Truth is Seldom Safe

Photo by Jared Tarbell

I remember a few years ago when the Vatican abolished “limbo”. Limbo is supposedly a permanent state for the souls of infants who die without being baptized, but who haven’t been cleansed of original sin.

This was major news in the Philippines which is a predominantly Roman Catholic country.  Several people were interviewed by a TV station about what they thought about it and one of the responses amused me. The woman said “I’m so happy the church abolished limbo because now I know my baby is in heaven.”

We need to open their eyes and wake up. Our little beliefs and doctrines do nothing to reality. All these years, this woman has harbored despair in her heart over her dead baby because of a belief perpetuated by a religious authority. Now, when this authority relented on its decision, she suddenly feels relief. What will happen next time if some other doctrine is created? Is my peace of mind to be determined by a group of people who have absolutely no experience of the reality they are espousing?

We like to live in the comfort and stability of their beliefs. That is why when something comes along to shake that belief, the first instinct is to try to explain it away. Failing that, the next move is to look for a cleric (pastor, priest, imam, theologian) and pass the burden of explanation on them. When they explain, we are expected to nod our heads in assent. After all, aren’t these the specialists of the field? Haven’t they spent more years studying and reading books, studying the Bible, the Koran, the Talmud, the Vedas, the Sutras?

Sometimes, some of us still go further and question more. That is the time that others begin to look at us strangely — begin to whisper and say that we are asking strange questions, that we should just accept what is taught and not be such a bother, that we are sounding like heretics and unbelievers.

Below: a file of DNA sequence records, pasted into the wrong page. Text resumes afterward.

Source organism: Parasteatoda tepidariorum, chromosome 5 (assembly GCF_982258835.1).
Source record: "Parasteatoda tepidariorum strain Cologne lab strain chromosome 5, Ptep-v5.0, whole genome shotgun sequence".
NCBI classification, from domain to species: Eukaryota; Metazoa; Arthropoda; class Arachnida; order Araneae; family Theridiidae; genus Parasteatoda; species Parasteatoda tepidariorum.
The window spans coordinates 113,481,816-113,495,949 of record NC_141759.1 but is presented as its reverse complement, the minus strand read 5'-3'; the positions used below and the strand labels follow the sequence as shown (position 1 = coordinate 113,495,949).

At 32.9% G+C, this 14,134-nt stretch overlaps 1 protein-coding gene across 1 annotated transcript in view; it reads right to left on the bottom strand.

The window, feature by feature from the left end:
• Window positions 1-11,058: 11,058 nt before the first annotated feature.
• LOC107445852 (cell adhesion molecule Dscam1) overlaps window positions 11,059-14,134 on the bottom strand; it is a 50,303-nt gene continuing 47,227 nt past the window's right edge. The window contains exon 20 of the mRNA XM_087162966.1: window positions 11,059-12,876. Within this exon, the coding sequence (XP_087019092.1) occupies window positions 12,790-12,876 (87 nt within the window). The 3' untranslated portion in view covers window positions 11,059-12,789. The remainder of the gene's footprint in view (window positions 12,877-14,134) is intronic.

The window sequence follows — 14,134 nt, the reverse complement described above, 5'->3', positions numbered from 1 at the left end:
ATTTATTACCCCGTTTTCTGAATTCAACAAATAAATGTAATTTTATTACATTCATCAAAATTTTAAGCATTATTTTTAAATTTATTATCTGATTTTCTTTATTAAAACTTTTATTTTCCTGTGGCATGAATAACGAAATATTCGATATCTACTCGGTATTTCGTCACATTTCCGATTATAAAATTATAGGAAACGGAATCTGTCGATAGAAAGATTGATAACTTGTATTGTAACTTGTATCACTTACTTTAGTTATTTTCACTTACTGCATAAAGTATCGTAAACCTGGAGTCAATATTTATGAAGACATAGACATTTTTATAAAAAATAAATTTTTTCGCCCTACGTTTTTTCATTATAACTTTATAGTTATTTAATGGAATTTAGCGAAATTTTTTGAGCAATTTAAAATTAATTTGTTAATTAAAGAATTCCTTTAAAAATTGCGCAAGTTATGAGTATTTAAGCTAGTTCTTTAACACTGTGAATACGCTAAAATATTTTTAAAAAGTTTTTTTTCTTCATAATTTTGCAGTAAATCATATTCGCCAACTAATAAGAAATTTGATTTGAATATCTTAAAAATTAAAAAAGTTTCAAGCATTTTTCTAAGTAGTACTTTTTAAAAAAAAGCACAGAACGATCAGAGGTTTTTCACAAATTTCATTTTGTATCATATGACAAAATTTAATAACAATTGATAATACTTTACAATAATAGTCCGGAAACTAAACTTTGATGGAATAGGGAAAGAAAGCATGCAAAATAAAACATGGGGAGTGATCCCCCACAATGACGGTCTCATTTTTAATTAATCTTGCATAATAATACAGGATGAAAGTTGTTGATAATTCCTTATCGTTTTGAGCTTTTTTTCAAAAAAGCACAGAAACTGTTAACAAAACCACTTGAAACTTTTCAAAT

At this point, most people retreat back into the confines of their belief. After all, most people are not really after the truth. What they want is reassurance. What they want is safety.

But truth is seldom safe. And reality is hardly so reassuring.

Do we then live in fear? Of course not, because fear is an illusion as well — an expectation of things that may or may not happen.

We live with eyes open, in the moment, in the now — realizing the wondrous nature of ourselves and of reality. Life must be savored in all its sweetness and bitterness, in all its highs and lows, in all its tenacity and fragility. The search for truth is a climb up a never-ending staircase. Each step you leave behind falls away into deep nothingness.

Spirituality is Relationship

Photo by Gustavo Verrisimo
As if to rebuff my previous post about getting out of the church habit, I found myself in church (albeit a different one) two Sundays ago and heard an interesting sermon about religion and relationships — one that I agreed on.

The point was that religion (or spirituality) is about relationship and not so much about rules and regulations. But people today have this whole idea backwards. That’s why people look at churches as a place where rules and norms are observed, instead of a place where one can relax and be oneself.

Come to think of it, that is a large part of what turns me off about church. Aside from mostly unenlightening sermons that make me tune out and doodle on the program sheet, it is the artificial nature of relationships. There is a large amount of trying to look good, of trying to live up to the ideals of what a Christian should be, a large amount of covering up one’s preferences and shortcomings instead of just being honest and open about them.

Followers of Jesus should remember that sinners flocked to him. They wanted to be with him. With him, they felt no judgement, no condemnation, only compassion and rest. This so irritated the Pharisees who did not want to have anything to do with “sinners”.